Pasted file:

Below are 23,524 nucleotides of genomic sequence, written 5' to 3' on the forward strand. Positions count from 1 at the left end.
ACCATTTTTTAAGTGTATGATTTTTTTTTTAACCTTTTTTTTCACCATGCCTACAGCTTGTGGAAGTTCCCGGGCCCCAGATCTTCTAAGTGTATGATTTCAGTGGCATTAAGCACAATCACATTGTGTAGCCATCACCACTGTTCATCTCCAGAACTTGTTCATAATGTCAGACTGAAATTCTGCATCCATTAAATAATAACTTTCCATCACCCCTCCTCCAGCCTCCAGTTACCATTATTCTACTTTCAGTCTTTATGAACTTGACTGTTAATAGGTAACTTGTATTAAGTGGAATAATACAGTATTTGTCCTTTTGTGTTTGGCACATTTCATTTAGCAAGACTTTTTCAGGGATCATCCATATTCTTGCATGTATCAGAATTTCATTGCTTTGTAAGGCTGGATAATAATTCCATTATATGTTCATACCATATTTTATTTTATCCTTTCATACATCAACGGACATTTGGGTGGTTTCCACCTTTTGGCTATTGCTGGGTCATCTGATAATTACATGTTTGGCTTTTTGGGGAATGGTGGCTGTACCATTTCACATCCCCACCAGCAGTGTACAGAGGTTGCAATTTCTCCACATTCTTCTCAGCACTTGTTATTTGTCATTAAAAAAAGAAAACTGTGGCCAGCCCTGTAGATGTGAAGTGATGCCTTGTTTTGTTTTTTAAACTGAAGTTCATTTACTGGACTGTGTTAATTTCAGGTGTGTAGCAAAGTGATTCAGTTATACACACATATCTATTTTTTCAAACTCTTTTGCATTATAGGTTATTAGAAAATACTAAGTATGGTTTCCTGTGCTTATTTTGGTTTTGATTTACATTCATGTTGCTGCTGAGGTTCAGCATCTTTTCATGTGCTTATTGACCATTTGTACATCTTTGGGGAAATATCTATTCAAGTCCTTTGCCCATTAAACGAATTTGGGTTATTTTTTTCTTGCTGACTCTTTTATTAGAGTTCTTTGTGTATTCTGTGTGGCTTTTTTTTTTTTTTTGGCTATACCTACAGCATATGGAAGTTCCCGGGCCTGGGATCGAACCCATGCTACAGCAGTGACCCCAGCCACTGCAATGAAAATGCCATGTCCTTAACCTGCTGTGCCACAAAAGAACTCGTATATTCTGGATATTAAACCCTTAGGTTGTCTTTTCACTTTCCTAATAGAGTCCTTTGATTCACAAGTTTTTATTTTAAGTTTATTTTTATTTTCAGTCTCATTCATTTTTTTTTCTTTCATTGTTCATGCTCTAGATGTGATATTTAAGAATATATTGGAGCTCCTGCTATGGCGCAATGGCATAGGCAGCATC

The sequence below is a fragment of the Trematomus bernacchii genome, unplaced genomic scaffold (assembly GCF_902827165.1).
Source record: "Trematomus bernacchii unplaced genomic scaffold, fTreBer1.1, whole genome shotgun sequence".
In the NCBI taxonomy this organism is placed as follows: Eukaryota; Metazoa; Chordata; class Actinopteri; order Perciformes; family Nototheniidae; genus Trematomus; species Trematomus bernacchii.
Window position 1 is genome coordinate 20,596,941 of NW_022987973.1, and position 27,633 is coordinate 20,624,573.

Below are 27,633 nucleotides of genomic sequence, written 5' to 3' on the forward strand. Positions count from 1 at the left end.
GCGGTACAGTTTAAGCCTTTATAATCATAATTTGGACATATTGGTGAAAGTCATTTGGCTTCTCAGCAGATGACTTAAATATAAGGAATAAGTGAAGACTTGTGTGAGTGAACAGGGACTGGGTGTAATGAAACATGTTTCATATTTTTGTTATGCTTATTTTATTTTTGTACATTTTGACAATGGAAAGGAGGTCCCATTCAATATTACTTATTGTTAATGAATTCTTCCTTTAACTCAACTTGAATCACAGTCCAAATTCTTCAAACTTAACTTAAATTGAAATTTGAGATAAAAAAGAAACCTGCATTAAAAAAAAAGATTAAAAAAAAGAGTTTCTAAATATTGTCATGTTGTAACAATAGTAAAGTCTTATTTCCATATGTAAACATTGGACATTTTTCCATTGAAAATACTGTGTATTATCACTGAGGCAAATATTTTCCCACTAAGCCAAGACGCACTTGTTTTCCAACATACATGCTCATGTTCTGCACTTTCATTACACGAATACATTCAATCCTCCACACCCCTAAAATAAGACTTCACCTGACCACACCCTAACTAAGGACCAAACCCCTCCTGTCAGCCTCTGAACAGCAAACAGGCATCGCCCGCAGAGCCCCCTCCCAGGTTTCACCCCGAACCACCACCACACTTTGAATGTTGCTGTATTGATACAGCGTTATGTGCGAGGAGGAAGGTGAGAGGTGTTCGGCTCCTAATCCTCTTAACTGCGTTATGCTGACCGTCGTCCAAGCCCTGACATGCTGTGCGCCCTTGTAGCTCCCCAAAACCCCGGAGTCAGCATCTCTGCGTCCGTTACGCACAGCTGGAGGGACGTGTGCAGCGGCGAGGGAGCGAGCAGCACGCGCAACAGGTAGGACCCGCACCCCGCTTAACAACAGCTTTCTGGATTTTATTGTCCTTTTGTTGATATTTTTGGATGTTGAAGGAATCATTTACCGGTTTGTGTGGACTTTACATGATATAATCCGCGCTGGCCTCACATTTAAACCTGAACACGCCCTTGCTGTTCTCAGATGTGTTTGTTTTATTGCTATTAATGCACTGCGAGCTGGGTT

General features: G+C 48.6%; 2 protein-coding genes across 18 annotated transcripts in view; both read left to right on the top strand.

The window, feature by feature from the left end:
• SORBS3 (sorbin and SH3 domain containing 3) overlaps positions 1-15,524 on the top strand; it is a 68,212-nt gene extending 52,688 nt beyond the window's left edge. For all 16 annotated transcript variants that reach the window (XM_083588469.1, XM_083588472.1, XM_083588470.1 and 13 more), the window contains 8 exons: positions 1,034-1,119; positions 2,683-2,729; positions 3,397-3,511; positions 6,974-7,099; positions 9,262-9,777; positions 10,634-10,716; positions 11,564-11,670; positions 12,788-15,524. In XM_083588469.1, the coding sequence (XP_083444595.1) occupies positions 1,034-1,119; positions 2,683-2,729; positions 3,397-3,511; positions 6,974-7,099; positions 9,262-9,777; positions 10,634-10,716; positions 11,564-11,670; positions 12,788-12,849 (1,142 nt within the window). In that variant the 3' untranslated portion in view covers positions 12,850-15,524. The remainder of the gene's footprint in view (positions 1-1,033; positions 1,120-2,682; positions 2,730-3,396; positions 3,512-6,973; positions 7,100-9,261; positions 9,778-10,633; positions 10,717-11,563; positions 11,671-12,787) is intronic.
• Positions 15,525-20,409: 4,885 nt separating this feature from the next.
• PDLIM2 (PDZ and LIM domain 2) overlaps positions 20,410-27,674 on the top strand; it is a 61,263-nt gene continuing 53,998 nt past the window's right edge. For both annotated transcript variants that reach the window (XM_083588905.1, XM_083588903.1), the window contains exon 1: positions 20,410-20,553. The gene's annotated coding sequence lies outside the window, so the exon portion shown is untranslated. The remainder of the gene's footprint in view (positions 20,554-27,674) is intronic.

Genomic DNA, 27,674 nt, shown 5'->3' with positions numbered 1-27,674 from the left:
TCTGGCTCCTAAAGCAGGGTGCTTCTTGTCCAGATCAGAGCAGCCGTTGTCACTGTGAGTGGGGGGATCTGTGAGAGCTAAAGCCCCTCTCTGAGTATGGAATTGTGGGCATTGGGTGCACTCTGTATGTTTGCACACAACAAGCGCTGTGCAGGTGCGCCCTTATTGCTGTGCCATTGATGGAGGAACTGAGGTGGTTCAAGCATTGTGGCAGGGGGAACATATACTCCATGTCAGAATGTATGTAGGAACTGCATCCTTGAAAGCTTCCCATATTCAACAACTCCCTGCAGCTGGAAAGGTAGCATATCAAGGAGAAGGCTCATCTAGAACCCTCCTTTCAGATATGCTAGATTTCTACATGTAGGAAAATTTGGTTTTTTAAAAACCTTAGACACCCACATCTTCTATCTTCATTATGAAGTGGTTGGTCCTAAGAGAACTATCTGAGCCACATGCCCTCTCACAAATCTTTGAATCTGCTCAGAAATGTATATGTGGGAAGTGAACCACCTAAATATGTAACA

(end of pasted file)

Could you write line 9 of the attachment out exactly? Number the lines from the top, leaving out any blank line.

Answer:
General features: G+C 48.6%; 2 protein-coding genes across 18 annotated transcripts in view; both read left to right on the top strand.